Sunday, October 10, 2010

Dice in game books part 3 - Blocking Victory

Ok, this will be the last time I'll be down on the dice. They do have their good points too.

This post links in with part 1 about how dice could foil your last attempt for victory despite you doing everything right. It is the fact that using dice makes a gamebook completely unfair if you do not work out your probabilities.

Someone was telling me yesterday that he had to cheat at some gamebooks by not rolling dice and just assuming that he won all combats. I told him that with some books, it was the only way to win.

Some of the most unfair books in terms of unfairness were some Fighting Fantasy books.

The biggest source of unfair die rolls is probably your first one - your skill score.

Your skill represents your fighting prowess. Every round, you roll two dice and add the result to your opponent's skill, then roll two dice and add the result to your skill. The combatat with the highest score wins and inflicts damage the loser.

This is a fine method of combat, but the problem lies in the range of skill you can have. In most books, your skill is determined by rolling one six sided die and adding 6. This gives a skill score of 7-12. This is a massive range when you consider the statistics involved with rolling dice.

If maths doesn't thrill you, skip over the probability part.


For an introduction to probability, try this:

There are 36 possible permutations when you roll 2 dice:

So when you roll 2 dice, there is only a 1 in 36 chance of rolling a 12. There is a 6 in 36 chance of rolling a 7.

This means that a skill 7 hero fighting a skill 12 boss monster needs to roll 8 or more to even have the remotest chance to win an attack round. The odds of that is 15/36. That is not even taking into accound what your opponent needs to roll. To wound an opponent if you roll an 8, your opponent needs to roll a 2.

The probability of this is 5/36 x 1/36 = 5/1296.

Hmm. Not looking good is it?

Ok, so that's just if you roll an 8. You *might* win the round if you roll an 8-12, but your opponent needs to roll low scores so you can win. If you roll a 12, your opponent needs to roll a 6 or less.

After doing some calculations on excel, I calculated that the probability of winning an attack round if your skill is 5 less than your opponent's is 5.4%. And you have to do this several times to win a combat.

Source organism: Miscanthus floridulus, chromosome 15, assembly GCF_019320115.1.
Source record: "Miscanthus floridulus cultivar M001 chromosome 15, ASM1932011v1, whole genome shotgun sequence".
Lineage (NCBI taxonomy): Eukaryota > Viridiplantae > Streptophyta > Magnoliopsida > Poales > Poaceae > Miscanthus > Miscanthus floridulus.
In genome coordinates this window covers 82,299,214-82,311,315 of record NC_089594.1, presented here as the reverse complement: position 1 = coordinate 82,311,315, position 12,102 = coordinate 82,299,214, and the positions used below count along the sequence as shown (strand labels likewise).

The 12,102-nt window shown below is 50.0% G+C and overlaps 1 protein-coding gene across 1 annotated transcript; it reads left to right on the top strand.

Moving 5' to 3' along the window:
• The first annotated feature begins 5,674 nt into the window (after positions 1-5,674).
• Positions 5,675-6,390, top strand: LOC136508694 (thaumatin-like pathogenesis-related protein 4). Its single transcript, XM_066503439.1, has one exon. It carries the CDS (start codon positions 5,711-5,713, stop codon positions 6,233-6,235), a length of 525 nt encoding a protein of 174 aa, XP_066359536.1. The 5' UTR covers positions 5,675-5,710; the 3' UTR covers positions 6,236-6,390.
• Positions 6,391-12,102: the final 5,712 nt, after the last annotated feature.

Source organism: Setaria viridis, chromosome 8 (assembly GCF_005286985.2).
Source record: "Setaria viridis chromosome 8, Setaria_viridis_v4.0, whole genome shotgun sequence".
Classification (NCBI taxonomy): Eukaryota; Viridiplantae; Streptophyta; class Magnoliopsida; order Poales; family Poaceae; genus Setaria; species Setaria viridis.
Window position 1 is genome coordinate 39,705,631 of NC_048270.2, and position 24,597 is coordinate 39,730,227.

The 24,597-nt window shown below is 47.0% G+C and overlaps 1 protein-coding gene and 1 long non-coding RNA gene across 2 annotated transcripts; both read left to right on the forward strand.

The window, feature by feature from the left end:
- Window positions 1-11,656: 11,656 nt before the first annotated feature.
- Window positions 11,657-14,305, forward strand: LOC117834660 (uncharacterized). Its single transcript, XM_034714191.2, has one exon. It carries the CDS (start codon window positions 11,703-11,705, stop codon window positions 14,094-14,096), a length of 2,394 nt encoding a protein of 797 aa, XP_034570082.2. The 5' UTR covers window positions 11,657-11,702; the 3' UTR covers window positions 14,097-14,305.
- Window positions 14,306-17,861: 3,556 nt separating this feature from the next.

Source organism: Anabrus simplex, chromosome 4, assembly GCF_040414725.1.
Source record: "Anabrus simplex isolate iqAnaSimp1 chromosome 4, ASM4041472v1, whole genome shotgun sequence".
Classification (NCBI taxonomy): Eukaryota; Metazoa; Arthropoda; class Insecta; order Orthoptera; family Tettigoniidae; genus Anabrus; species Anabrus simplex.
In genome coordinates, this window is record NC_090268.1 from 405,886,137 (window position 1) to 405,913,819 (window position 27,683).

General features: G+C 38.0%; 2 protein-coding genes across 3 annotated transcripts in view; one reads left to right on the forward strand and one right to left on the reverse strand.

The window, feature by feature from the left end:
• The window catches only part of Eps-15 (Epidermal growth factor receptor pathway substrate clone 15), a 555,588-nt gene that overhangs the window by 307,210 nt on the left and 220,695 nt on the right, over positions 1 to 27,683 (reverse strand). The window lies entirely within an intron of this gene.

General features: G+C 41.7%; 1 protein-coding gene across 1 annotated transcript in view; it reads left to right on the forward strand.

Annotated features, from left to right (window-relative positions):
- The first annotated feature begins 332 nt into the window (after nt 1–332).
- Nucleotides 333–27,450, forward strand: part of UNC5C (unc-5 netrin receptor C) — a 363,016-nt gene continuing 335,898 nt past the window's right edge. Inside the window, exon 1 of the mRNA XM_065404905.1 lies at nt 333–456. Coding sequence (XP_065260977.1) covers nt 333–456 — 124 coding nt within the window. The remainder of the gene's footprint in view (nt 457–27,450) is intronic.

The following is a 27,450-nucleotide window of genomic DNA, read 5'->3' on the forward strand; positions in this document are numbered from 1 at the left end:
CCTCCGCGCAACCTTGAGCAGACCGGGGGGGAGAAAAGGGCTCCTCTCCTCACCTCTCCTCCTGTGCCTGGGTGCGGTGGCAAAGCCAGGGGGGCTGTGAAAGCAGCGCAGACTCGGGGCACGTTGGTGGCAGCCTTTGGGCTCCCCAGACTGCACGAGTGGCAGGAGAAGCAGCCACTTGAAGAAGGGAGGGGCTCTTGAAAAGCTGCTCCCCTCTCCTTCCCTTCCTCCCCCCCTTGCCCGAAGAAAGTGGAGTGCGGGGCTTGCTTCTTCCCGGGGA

You're stuffed.

If you fight an opponent with the same skill, you have 44% chance of winning a round with 44% chance of losing and 12% chance of drawing.

If you fight an opponent with a skill 1 above yours, you chances of winning are now 34%. Fighting an opponent with a skill 2 higher than yours and your chance of winning a round has now dropped to 24%.

Even a small change in skill rapidly decreases your chances.


So fighting somone with the same skill gives you a 44% chance of winning a round.

If their skill is above yours by 1, your chance of winning becomes 34% and if it is above yours by 2, your chances fall to 24%.

What appears to be a difference in 1 gives a huge difference in probability. This means that it is very difficult to give any character who has a skill between 7 and 12 a challenging yet do-able game. A skill 7 character will probably find weak opponents quite deadly, whereas a skill 12 character would find all the combats tedious as they just win them.

There are a few ways around it such as:

  • Having other skills or spells (Citidel of Chaos and Sorcery! are good examples).
  • Not having mandatory combats or few mandatory combats (Spectral Stalkers and Space Assasin are good examples).
  • Being able to find items in the book which mean that you can avoid difficult combats (Warlock of Firetop Mountain has items which allow you to avoid combat with both the warlock and the dragon. It's a shame you have to still fight a skill 10 opponent. Beneath Nightmare Castle is a good example of not having to fight difficult opponents if you get the right items).